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ASN Wikibase Occurrence # 133701
Last updated: 17 March 2021
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Date:18-JUL-1998
Time:18:00
Type:Silhouette image of generic C172 model; specific model in this crash may look slightly different
Cessna 172K
Owner/operator:Reeds Sales And Service
Registration: N155AA
C/n / msn: 17258838
Fatalities:Fatalities: 0 / Occupants: 1
Other fatalities:0
Aircraft damage: Written off (damaged beyond repair)
Category:Accident
Location:Chateaugay, NY -   United States of America
Phase: En route
Nature:Training
Departure airport:MAL
Destination airport:FSO
Investigating agency: NTSB
Narrative:
On July 18, 1998, at 1800 eastern daylight time, a Cessna 172K, N155AA, was substantially damaged during a forced landing to a road near Chateaugay, New York. The student pilot was seriously injured, and visual meteorological conditions prevailed for the instructional flight that originated at Malone-Dufort Airport (MAL), Malone, New York, about 1755, destined for Franklin County State Airport (FSO), Highgate, Vermont. The student pilot had filed a visual flight rules flight plan, for the flight conducted under 14 CFR Part 91.

The student pilot stated he was on the last leg of his solo cross country flight when felt a bump, "something like turbulence." When he looked down at the vertical speed indicator (VSI), he noted a descent rate of 500 feet per minute. He then added power and the engine responded, but his rate of descent increased to 1,500 feet per minute. The student pilot then took off his headset, and could hear the stall warning horn in the back ground, but it did not sound "normal", just slightly buzzing.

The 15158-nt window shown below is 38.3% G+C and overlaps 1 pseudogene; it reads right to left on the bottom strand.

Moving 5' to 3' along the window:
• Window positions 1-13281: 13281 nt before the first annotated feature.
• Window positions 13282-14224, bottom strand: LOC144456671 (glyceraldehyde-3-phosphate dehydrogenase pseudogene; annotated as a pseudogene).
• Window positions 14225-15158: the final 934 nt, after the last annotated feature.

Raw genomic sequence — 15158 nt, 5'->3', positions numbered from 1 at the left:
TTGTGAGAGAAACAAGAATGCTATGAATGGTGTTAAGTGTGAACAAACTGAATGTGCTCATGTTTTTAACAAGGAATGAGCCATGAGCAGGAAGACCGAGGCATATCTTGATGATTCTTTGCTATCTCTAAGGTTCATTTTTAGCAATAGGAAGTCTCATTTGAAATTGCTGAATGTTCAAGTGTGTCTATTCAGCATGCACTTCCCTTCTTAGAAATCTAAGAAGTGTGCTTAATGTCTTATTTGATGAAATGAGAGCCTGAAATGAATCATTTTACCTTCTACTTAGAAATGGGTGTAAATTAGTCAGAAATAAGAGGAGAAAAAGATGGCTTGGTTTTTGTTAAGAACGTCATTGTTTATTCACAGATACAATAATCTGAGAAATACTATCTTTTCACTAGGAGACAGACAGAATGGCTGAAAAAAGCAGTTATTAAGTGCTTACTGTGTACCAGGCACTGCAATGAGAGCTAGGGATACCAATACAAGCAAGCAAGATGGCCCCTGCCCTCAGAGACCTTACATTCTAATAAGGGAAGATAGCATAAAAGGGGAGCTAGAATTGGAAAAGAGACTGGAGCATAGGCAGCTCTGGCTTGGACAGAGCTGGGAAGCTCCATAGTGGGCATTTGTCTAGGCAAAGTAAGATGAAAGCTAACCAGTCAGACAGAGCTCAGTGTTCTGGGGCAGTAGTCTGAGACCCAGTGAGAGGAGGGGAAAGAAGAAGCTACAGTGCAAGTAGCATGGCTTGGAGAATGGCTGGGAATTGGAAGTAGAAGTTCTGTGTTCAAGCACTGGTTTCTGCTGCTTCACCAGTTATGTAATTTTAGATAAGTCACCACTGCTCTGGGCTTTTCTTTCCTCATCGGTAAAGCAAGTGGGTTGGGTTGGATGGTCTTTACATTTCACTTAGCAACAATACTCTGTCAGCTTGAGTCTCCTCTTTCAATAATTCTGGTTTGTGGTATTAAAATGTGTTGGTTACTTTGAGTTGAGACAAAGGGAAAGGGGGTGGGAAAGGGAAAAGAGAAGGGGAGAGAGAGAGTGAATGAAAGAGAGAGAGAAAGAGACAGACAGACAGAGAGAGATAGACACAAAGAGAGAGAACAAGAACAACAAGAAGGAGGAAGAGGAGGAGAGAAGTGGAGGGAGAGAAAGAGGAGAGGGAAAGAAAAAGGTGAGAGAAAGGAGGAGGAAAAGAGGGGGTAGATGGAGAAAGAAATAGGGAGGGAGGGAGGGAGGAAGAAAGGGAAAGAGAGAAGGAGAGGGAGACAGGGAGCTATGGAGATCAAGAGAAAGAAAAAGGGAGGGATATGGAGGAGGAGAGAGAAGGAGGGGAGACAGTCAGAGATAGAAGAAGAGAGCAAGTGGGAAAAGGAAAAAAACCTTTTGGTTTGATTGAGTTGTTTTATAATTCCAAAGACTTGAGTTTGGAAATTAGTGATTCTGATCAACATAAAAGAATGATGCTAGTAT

According to the student pilot, when he heard the buzzing sound, he had 2,300 engine RPM and was at cruise airspeed, but he pushed the yoke forward to ensure he was not in a stall. The student pilot stated that lowering the nose increased his airspeed, and rate of descent. The student pilot then made a mayday call, and started looking for a forced landing area.

The student pilot added that he could move the yoke forward, but once repositioned, it could not be moved aft. However, he could turn the airplane using the yoke. With partial control of the airplane, the pilot started to maneuver for the only suitable forced landing area, a road. While maneuvering, and 20-30 feet above the road, the airplane struck a powerline causing the nose of the airplane to pitch-up, and airspeed to drop, "like it was attached to a rubber-band." The airplane then hit hard, crushing the landing gear, and breaking the pilot's back, before sliding off the road into a ditch.

The pilot added that he experienced no problems with the engine, and that it responded to throttle movements.

Under the supervision of a Federal Aviation Administration Inspector, the airframe manufacturer's representative established flight control continuity for the elevator and rudder. He also verified control continuity for both ailerons.
PROBABLE CAUSE:Binding in the control yoke for undetermined reasons.

Sources:

NTSB id 20001211X10679


Revision history:

Date/timeContributorUpdates
21-Dec-2016 19:26 ASN Update Bot Updated [Time, Damage, Category, Investigating agency]

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